Why botanical illustration is a science all of its own

Why do plants fascinate so many of us? What is it that drives us to this persistent desire for the natural world. Obsessed with plants of all kinds, whether that be the exquisite elegance of an exotic species, a simple succulent, or a humble lichen creeping across a rock. They never disappoint, and always deliver with their own unique properties and stories of historical wonderment.

Botanical Illustrator, Sarah Jane Humphrey has certainly earned her badge of ‘Plant Geek’! Here she writes about her illustration work exclusively for Mr Plant Geek, and explores why botanical illustration is such an important industry:

“The stack of books and research I seem to have acquired since a small child certainly suggests I am not alone in this chain of thoughts. I am indeed in great company, with botanical illustration dating back quite staggeringly to 3BC. It is almost unfathomable to imagine! Yet, with the connection between artists and scientists, and the will to discover, it has long been a quest to explore the natural world.

Sarah Jane’s kit
Medicines and tinctures

Early botanical illustration was first recorded in the form of medicinal plant drawings for physicians to identify herbs and other plants in which to create medicines. Being able to correctly distinguish the plant for pharmaceutical concoctions and tinctures would clearly have been a valuable asset.

A quest for the plant hunters

Over many decades of time, botanical illustrators have been equally respected, with importance and relevance to physicians, botanists and explorers. Each with one commonality; a curious mind and thirst for discovery. A simple want and need to understand the inner workings of plant matter, and quite magnificent in some cases, the properties they hold. Plant hunters have trekked and travelled to some of the most uninhabitable places on earth to discover alluring new species.

The Lacecap Hydrangea
Explorers and naturalists such as Charles Darwin would have taken artists with them on long expeditions to far off lands.

With a mission to quite literally record and document visually the discoveries being made on these journeys, botanical illustrators often saw a crossover in their research, of which they would have been as much the scientist as the artist. The illustrators would have been a valuable commodity to such a trip, making vital studies of exotic and rare plants on location, that would never have been seen before in the civilised world. This of course was a necessity, when it just wouldn’t have been possible to ship all the plants and specimens back to their destination by sea.

Whilst a romantic vision of the pure excitement and novelty it must have been to be the first person to illustrate the most exotic and unusual plants, for me, that very notion still remains in my research. Becoming absorbed in each of my studies, and allowing the uniqueness of them all to inspire an artwork. Some plants are without doubt more intoxicating than others, whether that may be the form, colouration or complex structures.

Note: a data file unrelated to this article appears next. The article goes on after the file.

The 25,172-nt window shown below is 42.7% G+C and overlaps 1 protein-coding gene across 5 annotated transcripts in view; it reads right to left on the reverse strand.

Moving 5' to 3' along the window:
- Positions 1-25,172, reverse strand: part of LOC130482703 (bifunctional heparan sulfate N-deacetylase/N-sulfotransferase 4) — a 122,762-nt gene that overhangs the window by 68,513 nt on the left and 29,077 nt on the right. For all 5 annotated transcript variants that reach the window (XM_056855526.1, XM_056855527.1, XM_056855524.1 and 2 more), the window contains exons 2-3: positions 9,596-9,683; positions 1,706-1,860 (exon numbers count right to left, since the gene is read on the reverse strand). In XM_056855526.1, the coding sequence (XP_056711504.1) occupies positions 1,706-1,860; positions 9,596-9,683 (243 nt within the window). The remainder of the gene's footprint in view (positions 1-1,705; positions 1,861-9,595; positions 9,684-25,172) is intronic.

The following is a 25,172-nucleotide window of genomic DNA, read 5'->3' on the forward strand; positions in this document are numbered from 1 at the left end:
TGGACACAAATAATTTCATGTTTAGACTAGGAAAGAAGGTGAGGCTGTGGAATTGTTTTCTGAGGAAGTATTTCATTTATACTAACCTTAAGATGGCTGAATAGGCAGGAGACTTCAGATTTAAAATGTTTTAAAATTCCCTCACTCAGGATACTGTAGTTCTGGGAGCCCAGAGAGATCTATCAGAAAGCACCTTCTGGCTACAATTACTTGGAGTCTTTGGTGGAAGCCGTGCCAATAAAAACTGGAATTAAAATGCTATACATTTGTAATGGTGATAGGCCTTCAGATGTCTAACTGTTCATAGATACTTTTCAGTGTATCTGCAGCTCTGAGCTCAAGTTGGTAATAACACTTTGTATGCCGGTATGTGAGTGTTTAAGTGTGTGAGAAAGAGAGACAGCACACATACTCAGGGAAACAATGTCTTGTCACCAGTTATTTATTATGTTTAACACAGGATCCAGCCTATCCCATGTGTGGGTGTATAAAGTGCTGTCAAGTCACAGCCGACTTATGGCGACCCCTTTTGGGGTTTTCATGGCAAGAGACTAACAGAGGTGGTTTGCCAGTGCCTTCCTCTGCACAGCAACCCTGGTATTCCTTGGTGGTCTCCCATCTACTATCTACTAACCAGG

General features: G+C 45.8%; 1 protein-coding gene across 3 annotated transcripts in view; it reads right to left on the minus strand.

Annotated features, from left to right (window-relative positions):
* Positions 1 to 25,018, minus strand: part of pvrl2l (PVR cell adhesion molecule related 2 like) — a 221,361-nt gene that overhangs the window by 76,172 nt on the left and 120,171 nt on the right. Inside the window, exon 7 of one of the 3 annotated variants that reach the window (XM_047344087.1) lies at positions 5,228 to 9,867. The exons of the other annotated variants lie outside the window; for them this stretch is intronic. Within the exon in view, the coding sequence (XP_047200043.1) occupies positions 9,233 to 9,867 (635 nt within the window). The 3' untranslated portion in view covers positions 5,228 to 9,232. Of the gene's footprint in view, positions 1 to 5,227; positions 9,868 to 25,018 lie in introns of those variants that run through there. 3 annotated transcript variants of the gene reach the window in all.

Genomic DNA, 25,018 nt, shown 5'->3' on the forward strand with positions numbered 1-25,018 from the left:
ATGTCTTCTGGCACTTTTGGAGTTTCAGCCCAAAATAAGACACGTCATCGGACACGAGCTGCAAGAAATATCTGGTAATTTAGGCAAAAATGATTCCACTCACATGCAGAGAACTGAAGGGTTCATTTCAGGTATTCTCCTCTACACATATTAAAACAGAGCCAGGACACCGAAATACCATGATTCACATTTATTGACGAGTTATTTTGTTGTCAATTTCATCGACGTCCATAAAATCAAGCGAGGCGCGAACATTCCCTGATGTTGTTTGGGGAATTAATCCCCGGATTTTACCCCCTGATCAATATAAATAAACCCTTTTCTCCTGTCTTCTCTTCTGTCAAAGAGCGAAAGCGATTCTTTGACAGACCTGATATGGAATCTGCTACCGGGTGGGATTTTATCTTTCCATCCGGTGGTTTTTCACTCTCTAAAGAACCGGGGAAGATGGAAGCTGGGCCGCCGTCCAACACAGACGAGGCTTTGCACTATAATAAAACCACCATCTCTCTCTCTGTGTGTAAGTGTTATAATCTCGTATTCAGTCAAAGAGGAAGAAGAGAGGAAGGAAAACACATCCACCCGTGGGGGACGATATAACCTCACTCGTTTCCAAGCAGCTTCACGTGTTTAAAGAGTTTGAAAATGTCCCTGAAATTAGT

Himalayan Balsam

Trying to execute the dramatic seed capsule explosion of a Himalayan Balsam (Impatiens glandulifera), for example: this was one of the most fascinating components to this tall growing annual. A single plant can release up to 800 seeds, with a projection of around 7 metres, it is easy to understand how this contributes to the world’s growing problem of invasive species. I love the opportunity as an illustrator to portray plants from another perspective. In the case of the pesky Himalayan Balsam, I felt the obligation to celebrate its elegance and adept qualities to reproduce. This is almost how it must have been viewed back in the 1800’s when it was first introduced to the United Kingdom.

Himalayan Balsam seed pod
Slow living and a harmonious existence with plants

From one day to the next, no project is ever the same, although I must say that the more years I accumulate in this niche profession, the further I seem to be driven closer to one vision. That vision is to excite a global awareness of the natural world. Through my botanical illustrations, beyond a prolific eagerness to create realistic artworks, there is a parallel of wantoned desire to disrupt the mindset of our modern generation to look beyond the immediate. From taking time and slowing down, observing a piece of artwork, getting lost in the meticulous details and complexities. Admiring the beauty of an otherwise overlooked weed or revelling in a root system. With that in mind, I aim to encourage people to engage with nature, get out into the fresh air and to question their environment.

Are we making the most of living harmoniously and with good intentions?

Whilst my profession is that of a botanical illustrator, I am a communicator. I hope to inspire, with my details and compositions, and make people respectfully scrutinise, to feel compelled to look a little closer.  Hopefully next time you view one of my artworks you will walk away with a curious mind and begin to look at plants in a new light.”

I have admired Sarah Jane’s work for many years, and it is a great pleasure to have her as a guest on the Mr Plant Geek website. Please visit her website to experience the fascinating world of botanical illustration.

Sarah Jane Humphrey

One Comment Add yours

  1. tonytomeo says:

    That is precisely what those illustrations do. As a horticulturist, I am familiar with more plants than most; but such illustrations present them in a more compelling manner than what I am accustomed to, and shows how how others might see them. It is like looking at them as an outsider, as someone who is not a horticulturist. It is like looking at old hieroglyphs left by people who have been gone for centuries or thousands of years, and wondering if that is how those people saw themselves.

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